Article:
Week 05 Instrumental Variables I Lecture (2 hr)  
Discussion of homework 3 Tutorial (1 hr)  
Week 06 Instrumental Variables II Lecture (2 hr)  
Discussion of homework 4 Tutorial (1 hr)  
Week 07 Panel Data I Lecture (2 hr)  
Discussion of homework 5 Tutorial (1 hr)  
Week 08 Panel Data II; Mid-semester exam Lecture (3 hr)  
Week 09 Nonparametrics and Bootstrap Lecture (2 hr)  
Discussion of Mid-semester exam questions Tutorial (1 hr)  
Week 10 Maximum Likelihood and Nonlinear Regression I Lecture (2 hr)  
Discussion of homework 6 Tutorial (1 hr)  
Week 11 Maximum Likelihood and Nonlinear Regression II Lecture (2 hr)  
Discussion of homework 7 Tutorial (1 hr)  
Week 12 Qualitative and Limited Dependent Variable Models I Lecture (2 hr)  
Discussion of homework 8 Tutorial (1 hr)  
Week 13 Qualitative and Limited Dependent Variable Models II Lecture (3 hr)  

Attendance and class requirements

  • Attendance: According to Faculty Board Resolutions, students in the Faculty of Arts and Social Sciences are expected to attend 90% of their classes. If you attend less than 50% of classes, regardless of the reasons, you may be referred to the Examiner’s Board. The Examiner’s Board will decide whether you should pass or fail the unit of study if your attendance falls below this threshold.
  • Lecture recording: Most lectures (in recording-equipped venues) will be recorded and may be made available to students on the LMS. However, you should not rely on lecture recording to substitute your classroom learning experience.
  • Preparation: Students should commit to spend approximately three hours’ preparation time (reading, studying, homework, essays, etc.) for every hour of scheduled instruction.

Study commitment

Typically, there is a minimum expectation of 1.5-2 hours of student effort per week per credit point for units of study offered over a full semester. For a 6 credit point unit, this equates to roughly 120-150 hours of student effort in total.

Required readings

Cameron and Trivedi (2005), Microeconometrics: Methods and Applications.

Cameron and Trivedi (2009), Microeconometrics using Stata.

Learning outcomes are what students know, understand and are able to do on completion of a unit of study. They are aligned with the University's graduate qualities and are assessed as part of the curriculum.

At the completion of this unit, you should be able to:

  • LO1. utilise methods to produce, validate and interpret simple and multiple regression models
  • LO2. calculate and understand the statistical significance of regression models
  • LO3. carefully define statistical models
  • LO4. identify and apply extensions to the regression model which address special features of different data structures, and the testing of inequality restrictions on the regression coefficients
  • LO5. achieve fluency with methods like properties of least squares estimators, hypothesis testing, instrumental variables, and discrete choice models.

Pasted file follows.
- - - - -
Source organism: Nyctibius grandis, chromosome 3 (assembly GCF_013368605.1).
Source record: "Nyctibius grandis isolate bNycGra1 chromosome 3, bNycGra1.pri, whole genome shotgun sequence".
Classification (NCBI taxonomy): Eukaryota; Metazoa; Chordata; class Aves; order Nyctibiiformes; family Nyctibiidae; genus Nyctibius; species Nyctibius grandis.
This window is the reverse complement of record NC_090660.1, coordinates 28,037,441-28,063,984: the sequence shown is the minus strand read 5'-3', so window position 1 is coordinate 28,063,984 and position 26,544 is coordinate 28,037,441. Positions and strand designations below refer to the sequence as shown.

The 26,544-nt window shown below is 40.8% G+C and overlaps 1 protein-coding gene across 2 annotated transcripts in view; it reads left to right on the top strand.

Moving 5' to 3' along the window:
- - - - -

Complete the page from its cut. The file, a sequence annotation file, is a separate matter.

Graduate qualities

The graduate qualities are the qualities and skills that all University of Sydney graduates must demonstrate on successful completion of an award course. As a future Sydney graduate, the set of qualities have been designed to equip you for the contemporary world.

GQ1 Depth of disciplinary expertise

Deep disciplinary expertise is the ability to integrate and rigorously apply knowledge, understanding and skills of a recognised discipline defined by scholarly activity, as well as familiarity with evolving practice of the discipline.

GQ2 Critical thinking and problem solving

Critical thinking and problem solving are the questioning of ideas, evidence and assumptions in order to propose and evaluate hypotheses or alternative arguments before formulating a conclusion or a solution to an identified problem.

GQ3 Oral and written communication

Effective communication, in both oral and written form, is the clear exchange of meaning in a manner that is appropriate to audience and context.

GQ4 Information and digital literacy

Information and digital literacy is the ability to locate, interpret, evaluate, manage, adapt, integrate, create and convey information using appropriate resources, tools and strategies.

GQ5 Inventiveness

Generating novel ideas and solutions.

GQ6 Cultural competence

Cultural Competence is the ability to actively, ethically, respectfully, and successfully engage across and between cultures. In the Australian context, this includes and celebrates Aboriginal and Torres Strait Islander cultures, knowledge systems, and a mature understanding of contemporary issues.

GQ7 Interdisciplinary effectiveness

Interdisciplinary effectiveness is the integration and synthesis of multiple viewpoints and practices, working effectively across disciplinary boundaries.

GQ8 Integrated professional, ethical, and personal identity

An integrated professional, ethical and personal identity is understanding the interaction between one’s personal and professional selves in an ethical context.

GQ9 Influence

Engaging others in a process, idea or vision.

Outcome map

Learning outcomes Graduate qualities

This section outlines changes made to this unit following staff and student reviews.

No changes have been made since this unit was last offered.

The unit description has been revised from that appearing in the Handbook as follows:

This unit provides an introduction to the theory and practice of econometrics, and discusses general principles for undertaking applied work. Topics may include simple and multiple regression, cross-sectional and panel data, instrumental variables, nonlinear regression, and limited dependent variable models. We will cover theoretical and conceptual foundations, and provide applied examples with programming in STATA.